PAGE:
The original name of these cookies was zebra cookies, but I don’t like it. So I changed it to marble cookies. I don’t marbleize them much though, they are more bicolor cookies… I love icebox cookies, they are easy and practical to make, you can keep them in your freezer and bake them whenever you have guests. And don’t forget to keep the carton cylinder inside your plastic wrap or foil rolls, because you’ll be needing it.
To change the subject, remember I told you one of my recipes had been published in the Foodista Best of Food Blogs Cookbook? Well, I recently received my book… I feel siderally connected to all the home cooks in the Universe… I must admit I loved to see my story and my recipe on print. And in a book sold in Amazon… I can imagine what it will be like to have a whole book on sale… Beside I was so lucky to have my photo featured in king-size in the book’s introduction. I guess I overdid the resolution. So I’m giving away a copy of the book, check it out here. You just have to shout «hey, I’m interested in the book» in the comments section and leave your e-mail, so that I can contact you should you be the lucky winner. And after this «tooting my own horn» moment, let’s get to the recipe.
This is the only recipe I’ve ever tried from this book. But it’s never too late to do something you never did before, right?
Marble cookies (adapted from The Art of the Cookie, Jann Johnson)
- 1 large egg
- 115g butter at ambient temperature
- 160g sugar
- 210g A-P flour
- 1 tsp baking powder
- 1/4 tsp salt
- 30g dark chocolate
- Measure the flour and sieve it with the baking powder and the salt.
- Measure the butter and the sugar, and whip with a hand or stand mixer till white and fluffy.
- In the meantime, melt the chocolate in a bowl, on bain-marie or in the microwave (be careful not to overheat it if using the microwave).
- Beat the egg and add to the butter and sugar mixture. Then add the flour little by little, until well mixed. Divide the dough in two portions and add the melted chocolate to one of the portions. Then knead for the chocolate to distribute evenly. It may be necessary to flour the counter top, but if the dough has right consistency it is so buttery that it hardly sticks to the surface.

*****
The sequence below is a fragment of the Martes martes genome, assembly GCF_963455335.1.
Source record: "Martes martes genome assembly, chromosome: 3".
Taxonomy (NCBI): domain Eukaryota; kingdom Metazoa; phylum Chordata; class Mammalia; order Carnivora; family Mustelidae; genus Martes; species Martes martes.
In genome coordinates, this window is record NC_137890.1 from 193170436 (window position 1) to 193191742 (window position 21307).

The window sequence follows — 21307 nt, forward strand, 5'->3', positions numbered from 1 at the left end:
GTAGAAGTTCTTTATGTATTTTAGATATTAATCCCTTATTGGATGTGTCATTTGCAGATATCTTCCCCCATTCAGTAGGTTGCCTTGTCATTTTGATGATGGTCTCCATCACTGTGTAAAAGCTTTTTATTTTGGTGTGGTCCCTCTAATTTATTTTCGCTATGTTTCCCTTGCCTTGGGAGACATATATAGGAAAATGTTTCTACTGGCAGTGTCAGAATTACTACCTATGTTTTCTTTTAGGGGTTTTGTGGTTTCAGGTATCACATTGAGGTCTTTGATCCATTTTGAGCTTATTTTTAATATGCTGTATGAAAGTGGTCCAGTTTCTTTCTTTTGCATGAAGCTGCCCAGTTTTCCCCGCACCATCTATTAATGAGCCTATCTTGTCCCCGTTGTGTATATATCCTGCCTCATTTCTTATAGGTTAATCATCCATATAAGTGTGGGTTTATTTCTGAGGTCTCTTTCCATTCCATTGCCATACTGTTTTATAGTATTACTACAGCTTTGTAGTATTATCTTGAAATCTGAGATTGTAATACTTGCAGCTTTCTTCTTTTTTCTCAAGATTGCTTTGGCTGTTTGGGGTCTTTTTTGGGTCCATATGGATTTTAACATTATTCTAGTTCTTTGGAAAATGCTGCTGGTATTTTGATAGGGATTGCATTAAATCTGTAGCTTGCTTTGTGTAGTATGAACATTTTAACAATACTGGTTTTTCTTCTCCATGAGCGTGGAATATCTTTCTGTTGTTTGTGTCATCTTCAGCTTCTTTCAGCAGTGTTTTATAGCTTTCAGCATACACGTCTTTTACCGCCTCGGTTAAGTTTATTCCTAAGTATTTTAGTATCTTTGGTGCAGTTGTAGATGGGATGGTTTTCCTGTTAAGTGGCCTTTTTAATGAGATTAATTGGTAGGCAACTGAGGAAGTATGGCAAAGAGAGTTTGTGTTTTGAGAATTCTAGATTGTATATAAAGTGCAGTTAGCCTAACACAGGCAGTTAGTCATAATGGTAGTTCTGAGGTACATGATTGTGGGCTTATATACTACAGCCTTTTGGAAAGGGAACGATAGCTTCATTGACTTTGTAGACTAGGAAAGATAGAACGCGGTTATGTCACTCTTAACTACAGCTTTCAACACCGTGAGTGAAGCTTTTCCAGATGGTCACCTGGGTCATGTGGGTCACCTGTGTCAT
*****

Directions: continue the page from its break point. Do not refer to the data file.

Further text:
- Now you have two doughs of different color. Then you can do whatever you want to make both colors mingle; you can lay one beside the other like I do, make a ball with both and knead slightly for the doughs to mingle or you can even roll them, put one on top of the other and roll them together to get spiral cookies. Once you’ve made up your mind about what to do next, you should make rolls as long as the carton cylinders in the center of you foil or plastic wrap rolls, you’ll need 2 or 3.
- Make dough rolls that can fit into one of these cylinders, then wrap them in plastic and put them into the carton. This helps keep the round profile of the cookies, because if you let the dough rest on a flat surface it will flatten slightly on its base.
I think I learnt this trick at Martha Stewart‘s website. It’s wonderful as it’s so easy and at hand.
Once you have your dough cylinders ready, chill them overnight or a minimum of 2 or 3 hours. When you’re ready to bake, preheat the oven to 185-190ºC, slice the rolls, place the cookies on a cookie sheet with parchment paper and bake for 8-10 minutes, watching closely so that they don’t brown too much. Take them out to cool on a wire rack and you’re all set. For Christmas I’m thinking of adding matcha tea for green dough and red food coloring for red dough… freaking awesome.